I’m not sure if it’s a product of businesses realizing a tougher job market means they can expect more from potential employees or what. I’m also finding that fewer people seem to take college degrees seriously, of course my field is far more, how do you say it, blue collar? I’m curious if you will also find this to be true once you really get out there and start handing out your resume…

    • I’m glad our conversation has been thought-provoking. It’s been several years since I discussed some of these matters with my friends (I’m thinking of my Belgian and Norwegian friends — the internet rocks!), but things seem to be becoming exponentially harder. This conversation also arises, I’m glad to say, in my political science classes.
      My 89 year-old grandma told me that when she was in college (not in that, “back in the day” kind of comment, but just a description of what things were like, without commenting too much on the change, because she doesn’t know what all of the changes are), our system was exactly as you describe Denmark. (And my understanding is that Norway and Belgium are somewhat similar to the field-specific training you say Denmark has). We used to have labor schools in the US. I think we still do, but I’ve never paid any attention to them, and they’re not really what they should be I think.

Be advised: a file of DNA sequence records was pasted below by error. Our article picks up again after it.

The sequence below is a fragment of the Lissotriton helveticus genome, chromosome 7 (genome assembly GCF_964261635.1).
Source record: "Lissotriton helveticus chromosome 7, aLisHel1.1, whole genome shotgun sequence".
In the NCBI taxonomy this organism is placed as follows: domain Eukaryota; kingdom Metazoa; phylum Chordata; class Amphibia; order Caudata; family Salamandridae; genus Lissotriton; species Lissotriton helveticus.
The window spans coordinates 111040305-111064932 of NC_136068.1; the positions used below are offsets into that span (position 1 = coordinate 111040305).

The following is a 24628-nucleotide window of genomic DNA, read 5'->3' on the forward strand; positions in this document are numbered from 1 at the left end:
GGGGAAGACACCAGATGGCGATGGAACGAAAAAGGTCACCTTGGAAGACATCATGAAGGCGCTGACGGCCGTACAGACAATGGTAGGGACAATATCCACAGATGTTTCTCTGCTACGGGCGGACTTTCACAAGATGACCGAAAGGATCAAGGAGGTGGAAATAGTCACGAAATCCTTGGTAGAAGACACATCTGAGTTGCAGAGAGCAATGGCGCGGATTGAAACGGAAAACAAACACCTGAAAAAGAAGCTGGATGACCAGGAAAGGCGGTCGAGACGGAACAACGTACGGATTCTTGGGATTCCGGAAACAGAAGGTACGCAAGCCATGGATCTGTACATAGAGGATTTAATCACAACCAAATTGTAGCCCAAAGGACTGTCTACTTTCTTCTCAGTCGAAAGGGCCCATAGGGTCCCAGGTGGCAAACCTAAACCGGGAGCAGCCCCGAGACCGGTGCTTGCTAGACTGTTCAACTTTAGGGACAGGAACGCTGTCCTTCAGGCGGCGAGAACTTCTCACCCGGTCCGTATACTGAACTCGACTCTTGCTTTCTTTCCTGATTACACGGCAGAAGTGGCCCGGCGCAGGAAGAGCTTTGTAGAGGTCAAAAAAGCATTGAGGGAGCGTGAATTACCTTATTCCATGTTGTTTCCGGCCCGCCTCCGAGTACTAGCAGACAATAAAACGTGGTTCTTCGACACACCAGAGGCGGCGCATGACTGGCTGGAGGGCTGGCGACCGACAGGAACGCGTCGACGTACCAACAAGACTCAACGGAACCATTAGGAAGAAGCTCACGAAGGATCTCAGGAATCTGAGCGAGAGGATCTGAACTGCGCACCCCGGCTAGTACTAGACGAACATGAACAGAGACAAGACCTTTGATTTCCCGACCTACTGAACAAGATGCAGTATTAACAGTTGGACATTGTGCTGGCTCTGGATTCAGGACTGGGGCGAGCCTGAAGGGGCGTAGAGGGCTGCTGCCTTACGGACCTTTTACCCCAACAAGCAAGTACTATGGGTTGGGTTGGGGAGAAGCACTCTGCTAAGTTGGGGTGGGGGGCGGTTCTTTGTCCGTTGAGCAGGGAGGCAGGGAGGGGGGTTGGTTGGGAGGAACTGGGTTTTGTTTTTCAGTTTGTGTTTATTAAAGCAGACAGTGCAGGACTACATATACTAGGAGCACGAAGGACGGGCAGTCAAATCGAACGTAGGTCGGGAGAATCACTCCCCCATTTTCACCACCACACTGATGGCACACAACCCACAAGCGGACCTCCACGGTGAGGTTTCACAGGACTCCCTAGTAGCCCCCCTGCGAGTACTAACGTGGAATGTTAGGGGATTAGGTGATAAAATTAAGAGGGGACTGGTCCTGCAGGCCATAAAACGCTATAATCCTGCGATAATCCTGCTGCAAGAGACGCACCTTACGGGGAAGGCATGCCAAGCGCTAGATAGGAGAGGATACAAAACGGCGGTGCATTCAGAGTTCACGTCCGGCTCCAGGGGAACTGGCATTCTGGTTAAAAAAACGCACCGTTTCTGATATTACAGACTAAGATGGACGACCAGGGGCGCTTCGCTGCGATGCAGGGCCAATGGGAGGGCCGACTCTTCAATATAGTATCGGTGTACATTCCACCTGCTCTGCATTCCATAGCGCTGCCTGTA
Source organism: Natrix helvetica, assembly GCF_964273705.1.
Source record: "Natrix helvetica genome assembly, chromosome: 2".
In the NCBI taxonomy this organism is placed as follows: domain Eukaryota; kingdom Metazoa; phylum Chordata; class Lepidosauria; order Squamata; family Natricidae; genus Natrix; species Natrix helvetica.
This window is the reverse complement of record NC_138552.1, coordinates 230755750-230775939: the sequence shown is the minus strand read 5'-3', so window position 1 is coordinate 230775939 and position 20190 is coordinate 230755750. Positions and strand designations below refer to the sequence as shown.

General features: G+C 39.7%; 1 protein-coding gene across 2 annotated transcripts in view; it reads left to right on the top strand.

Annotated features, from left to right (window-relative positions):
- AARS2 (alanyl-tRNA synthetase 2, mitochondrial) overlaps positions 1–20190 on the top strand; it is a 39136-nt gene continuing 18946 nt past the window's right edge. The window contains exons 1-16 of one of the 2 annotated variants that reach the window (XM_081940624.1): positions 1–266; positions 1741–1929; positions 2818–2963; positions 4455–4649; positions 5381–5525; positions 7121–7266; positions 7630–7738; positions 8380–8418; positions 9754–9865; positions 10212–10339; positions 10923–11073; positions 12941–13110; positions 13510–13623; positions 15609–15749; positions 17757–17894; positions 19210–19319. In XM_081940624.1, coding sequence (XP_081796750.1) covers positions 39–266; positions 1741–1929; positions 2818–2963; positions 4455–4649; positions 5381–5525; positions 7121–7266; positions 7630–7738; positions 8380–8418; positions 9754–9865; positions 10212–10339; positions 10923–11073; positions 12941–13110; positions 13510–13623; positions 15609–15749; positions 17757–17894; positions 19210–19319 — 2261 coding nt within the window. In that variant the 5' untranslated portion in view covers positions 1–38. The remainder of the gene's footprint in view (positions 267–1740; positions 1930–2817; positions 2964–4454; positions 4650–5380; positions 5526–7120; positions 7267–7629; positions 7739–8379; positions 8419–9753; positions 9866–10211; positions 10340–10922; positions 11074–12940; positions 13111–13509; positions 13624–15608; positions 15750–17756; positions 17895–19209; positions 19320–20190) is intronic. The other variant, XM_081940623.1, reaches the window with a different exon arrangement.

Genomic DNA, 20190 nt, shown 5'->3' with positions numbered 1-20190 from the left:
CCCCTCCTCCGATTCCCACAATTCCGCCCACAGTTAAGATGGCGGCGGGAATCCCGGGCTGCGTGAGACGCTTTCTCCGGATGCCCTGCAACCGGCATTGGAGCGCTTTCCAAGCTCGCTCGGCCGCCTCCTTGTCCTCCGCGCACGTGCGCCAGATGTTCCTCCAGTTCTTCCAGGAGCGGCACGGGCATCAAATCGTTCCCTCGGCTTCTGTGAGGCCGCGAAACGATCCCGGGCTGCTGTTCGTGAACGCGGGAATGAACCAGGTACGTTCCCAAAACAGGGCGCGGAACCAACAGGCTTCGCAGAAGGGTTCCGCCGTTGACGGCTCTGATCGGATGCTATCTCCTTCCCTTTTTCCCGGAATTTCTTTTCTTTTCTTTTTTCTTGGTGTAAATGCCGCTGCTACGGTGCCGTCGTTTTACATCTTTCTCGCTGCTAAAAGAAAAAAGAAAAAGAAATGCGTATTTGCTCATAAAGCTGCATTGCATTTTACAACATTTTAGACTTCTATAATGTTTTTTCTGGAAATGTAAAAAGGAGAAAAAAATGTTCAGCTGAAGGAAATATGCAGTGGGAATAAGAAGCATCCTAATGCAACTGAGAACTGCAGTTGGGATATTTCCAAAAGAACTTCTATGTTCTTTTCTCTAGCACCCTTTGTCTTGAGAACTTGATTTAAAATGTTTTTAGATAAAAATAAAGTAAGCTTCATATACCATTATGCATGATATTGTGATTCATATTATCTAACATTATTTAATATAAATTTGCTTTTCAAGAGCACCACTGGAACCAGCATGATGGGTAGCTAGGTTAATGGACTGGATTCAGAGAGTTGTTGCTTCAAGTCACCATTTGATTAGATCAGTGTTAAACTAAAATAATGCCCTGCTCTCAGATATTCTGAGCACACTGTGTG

I won’t guess on what the future holds, in terms of how people will respond to my resume. I feel like my resume is somewhat limited despite four years of volunteer work, sometimes for more than one organization at a time, a few odd jobs, and other things. I do know I’m either underqualified (for even simple jobs like inputting data, apparently) or overqualified.